That Summer in Berlin by Lecia CornwallStarring: Viviane Alden, a young British woman who travels to Berlin in 1936 under the guise of working as a photographer at the Olympics. Her true goal? To find evidence that Germany is rearming in defiance of the Treaty of Versailles.
What makes it unique: the high-stakes setting, which has extra layers of artifice for Viviane to parse since any country hosting the Olympics tries to put its best foot forward.
For fans of: the Miss Lily series by Jackie French; the Verity Kent series by Anna Lee Huber.
The Poison Machine by Robert J. LloydSeries alert: The Poison Machine is the sequel to The Bloodless Boy, which first introduced readers to Harry Hunt, a 17th-century gentleman scientist and amateur sleuth.
This time: Harry heads to Norfolkshire for a seemingly straightforward investigation that will eventually take him across the English Channel in pursuit of a former royal favorite from the days of Charles I.
Reviewers say: Author Robert J. Lloyd "skillfully combines an endearingly flawed lead, jaw-dropping twists, and the fraught, conspiracy-laden politics of the Stuart Restoration" (Publishers Weekly).
Marmee by Sarah MillerWhat it is: a heartwarming, leisurely paced reimagining of classic novel Little Women, from the perspective of the titular March family matriarch.
Read it for: a deeper understanding of the complexities of Margaret March's existence beyond the supporting role she played in the stories of her daughters Meg, Jo, Beth, and Amy.
About the author: Sarah Miller writes juvenile nonfiction about historical topics and historical fiction for both children and adults. Her previous adult novel Caroline reimagined the story of the Caroline Ingalls of Little House on the Prairie fame.
In the Shadow of a Queen by Heather B. MooreWhat it's about: Princess Louise (one of Queen Victoria's younger daughters) is a strong-willed young woman with artistic and feminist inclinations who serves as her domineering mother's unofficial secretary until the possibility of marriage to a Scottish peer divides her family and forces her to decide what she really wants out of life.
For fans of: The People's Princess by Flora Harding; A Most English Princess by Clare McHugh.
Reviewers say: In the Shadow of a Queen is "a worthy portrait of a woman divided by duty and self-determination" (Publishers Weekly).
Miss Del Río by Bárbara Louise MujicaWhat it is: the dramatic, rags to riches story of Hollywood icon Dolores del Río, beginning with her days as an orphan in northern Mexico before the 1910 Revolution.
Appearances by: Marlene Dietrich, Orson Welles, and Frida Kahlo.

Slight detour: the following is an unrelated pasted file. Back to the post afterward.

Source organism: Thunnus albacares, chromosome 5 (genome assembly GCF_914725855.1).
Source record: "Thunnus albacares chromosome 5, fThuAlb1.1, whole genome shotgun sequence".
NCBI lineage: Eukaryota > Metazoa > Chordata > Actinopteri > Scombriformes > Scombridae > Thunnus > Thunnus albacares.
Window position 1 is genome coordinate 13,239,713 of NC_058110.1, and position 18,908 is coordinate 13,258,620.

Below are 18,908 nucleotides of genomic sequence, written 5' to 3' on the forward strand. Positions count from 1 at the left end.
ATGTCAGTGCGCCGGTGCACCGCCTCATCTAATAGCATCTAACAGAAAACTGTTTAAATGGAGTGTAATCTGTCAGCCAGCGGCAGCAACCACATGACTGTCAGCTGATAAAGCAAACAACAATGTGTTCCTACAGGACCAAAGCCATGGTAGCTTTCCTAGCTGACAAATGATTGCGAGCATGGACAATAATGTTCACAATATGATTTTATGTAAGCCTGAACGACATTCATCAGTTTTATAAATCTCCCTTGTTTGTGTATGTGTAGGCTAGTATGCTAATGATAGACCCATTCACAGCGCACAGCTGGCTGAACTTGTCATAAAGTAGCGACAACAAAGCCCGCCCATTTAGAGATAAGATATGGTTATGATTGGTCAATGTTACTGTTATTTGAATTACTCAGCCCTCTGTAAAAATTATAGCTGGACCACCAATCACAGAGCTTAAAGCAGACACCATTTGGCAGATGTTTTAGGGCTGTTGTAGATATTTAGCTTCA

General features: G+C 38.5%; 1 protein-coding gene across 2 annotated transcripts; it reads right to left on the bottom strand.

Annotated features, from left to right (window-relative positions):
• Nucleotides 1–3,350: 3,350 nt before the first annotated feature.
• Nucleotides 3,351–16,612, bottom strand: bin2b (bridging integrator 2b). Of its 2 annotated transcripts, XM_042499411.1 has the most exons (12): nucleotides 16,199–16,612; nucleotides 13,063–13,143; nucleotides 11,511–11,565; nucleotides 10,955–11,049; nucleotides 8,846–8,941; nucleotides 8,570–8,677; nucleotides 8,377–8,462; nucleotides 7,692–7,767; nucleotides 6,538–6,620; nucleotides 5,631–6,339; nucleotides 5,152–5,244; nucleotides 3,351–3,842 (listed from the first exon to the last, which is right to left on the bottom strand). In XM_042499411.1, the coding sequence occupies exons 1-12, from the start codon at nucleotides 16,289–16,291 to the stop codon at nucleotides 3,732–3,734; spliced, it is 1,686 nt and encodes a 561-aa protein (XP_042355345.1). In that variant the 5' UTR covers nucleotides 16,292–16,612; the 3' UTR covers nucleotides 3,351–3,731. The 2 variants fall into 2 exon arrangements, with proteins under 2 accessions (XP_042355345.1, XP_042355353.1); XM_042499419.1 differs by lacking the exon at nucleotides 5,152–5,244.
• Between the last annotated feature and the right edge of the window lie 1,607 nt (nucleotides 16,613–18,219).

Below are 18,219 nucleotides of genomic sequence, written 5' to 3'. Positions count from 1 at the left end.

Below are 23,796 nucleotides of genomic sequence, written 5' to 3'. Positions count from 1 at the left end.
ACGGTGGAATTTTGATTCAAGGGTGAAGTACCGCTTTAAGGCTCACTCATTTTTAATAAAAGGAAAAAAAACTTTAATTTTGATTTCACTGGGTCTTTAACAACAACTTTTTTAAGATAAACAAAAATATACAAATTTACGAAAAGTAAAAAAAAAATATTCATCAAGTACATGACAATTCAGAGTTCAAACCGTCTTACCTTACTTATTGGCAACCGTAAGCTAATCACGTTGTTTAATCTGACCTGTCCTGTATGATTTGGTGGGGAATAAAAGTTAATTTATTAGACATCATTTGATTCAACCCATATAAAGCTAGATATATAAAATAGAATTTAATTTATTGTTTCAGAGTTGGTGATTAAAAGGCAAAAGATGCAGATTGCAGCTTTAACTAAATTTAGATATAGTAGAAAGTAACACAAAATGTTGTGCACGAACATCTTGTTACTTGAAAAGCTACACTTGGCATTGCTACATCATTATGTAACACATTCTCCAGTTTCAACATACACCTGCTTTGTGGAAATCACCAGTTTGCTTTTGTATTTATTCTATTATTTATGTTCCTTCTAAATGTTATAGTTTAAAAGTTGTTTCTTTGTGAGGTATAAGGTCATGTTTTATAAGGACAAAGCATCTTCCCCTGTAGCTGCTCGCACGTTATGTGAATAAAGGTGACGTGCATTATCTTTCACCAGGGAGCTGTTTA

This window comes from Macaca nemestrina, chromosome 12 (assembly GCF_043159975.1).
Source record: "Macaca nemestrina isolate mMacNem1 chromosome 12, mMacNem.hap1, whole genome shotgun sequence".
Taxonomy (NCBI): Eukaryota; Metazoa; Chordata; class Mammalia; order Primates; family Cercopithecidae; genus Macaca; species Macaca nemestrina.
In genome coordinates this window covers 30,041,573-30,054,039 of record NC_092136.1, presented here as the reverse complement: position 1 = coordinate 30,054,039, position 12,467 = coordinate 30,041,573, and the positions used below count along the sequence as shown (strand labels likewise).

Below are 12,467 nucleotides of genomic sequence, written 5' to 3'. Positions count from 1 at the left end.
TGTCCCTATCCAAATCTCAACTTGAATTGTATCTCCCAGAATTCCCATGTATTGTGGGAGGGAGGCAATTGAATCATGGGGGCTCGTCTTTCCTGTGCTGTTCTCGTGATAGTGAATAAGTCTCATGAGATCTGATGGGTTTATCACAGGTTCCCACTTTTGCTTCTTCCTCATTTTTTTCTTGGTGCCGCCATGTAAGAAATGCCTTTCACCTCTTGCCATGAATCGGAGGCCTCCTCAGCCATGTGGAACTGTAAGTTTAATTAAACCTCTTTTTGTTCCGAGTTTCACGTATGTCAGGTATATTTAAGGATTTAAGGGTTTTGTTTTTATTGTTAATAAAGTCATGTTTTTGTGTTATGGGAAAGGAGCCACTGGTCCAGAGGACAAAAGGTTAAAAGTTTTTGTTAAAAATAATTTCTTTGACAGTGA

You might also like: Find Me in Havana by Serena Burdick.and The Only Woman in the Room by Marie Benedict.
Everything the Light Touches by Janice PariatStarring: Swedish scientist Carl Linnaeus during his 1732 Lapland expedition; German intellectual Johann Wolfgang von Goethe during a trip through Italy that would inspire one of his lesser-known books, The Metamorphosis of Plants; Edwardian era Cambridge student Evelyn, during a botany journey in India.
How it's told: in alternating perspectives, interspersed with reflections from modern Delhi resident Shai, whose travels in rural Assam parallel the respective journeys of the book's other three narrators.
For fans of: David Mitchell's nonlinear, stylistically complex, time-spanning novel Cloud Atlas.
Before All the World by Moriel Rothman-ZecherWhat it's about: Leyb Mireles and Gitti Khayeles haven't seen each other since narrowly escaping the pogrom that destroyed their village, but fate is about to pull them back together in Depression-era Philadelphia through the combined forces of an underground gay bar, a Yiddish manuscript, and the work of it unlikely translator.
Read it for: the charming but not-quite-masterful translation of sections of Gitti's memoirs, written by Leyb's American friend Charles Patterson. In addition to exploring how Charles, a Black man, became fluent in Yiddish, the text is full of thought-provoking notes that explore Charles as a character in his own right.
Is it for you? Author Moriel Rothman-Zecher takes great care with prose but Before All the World is a stylistically complex work most likely to appeal to fans of high-concept novels like Jonathan Safran Foer's Everything is Illuminated or Vladimir Nabokov's Pale Fire.
The Color Line by Igiaba ScegoWhat it is: the remarkable story of Lafanu Brown, an Afro-Chippewa woman who moves to Italy in the middle of the 19th century to escape American racism and pursue her dreams of being an artist.
How the story is told: through the eyes of a modern day Italian art curator of Somali origin who grows attached to Lafanu's art and story, seeing reflections of her own experience and that of her family.
Reviewers say: The Color Line is "fluid and refreshing" (Library Journal) and "an engrossing tale of ambition, survival, and love" (Publishers Weekly).
One Woman's War by Christine WellsWhat it's about: the wartime activities of Victoire Bennett, a British Naval Intelligence officer who some believe inspired James Bond mainstay Miss Moneypenny.
Read it for: the engagingly written characters including Victoire, a survival-driven Austrian double agent, and Ian Fleming himself.
For fans of: Kate Quinn's The Alice Network and Ariel Lawhon's Code Name Helene.
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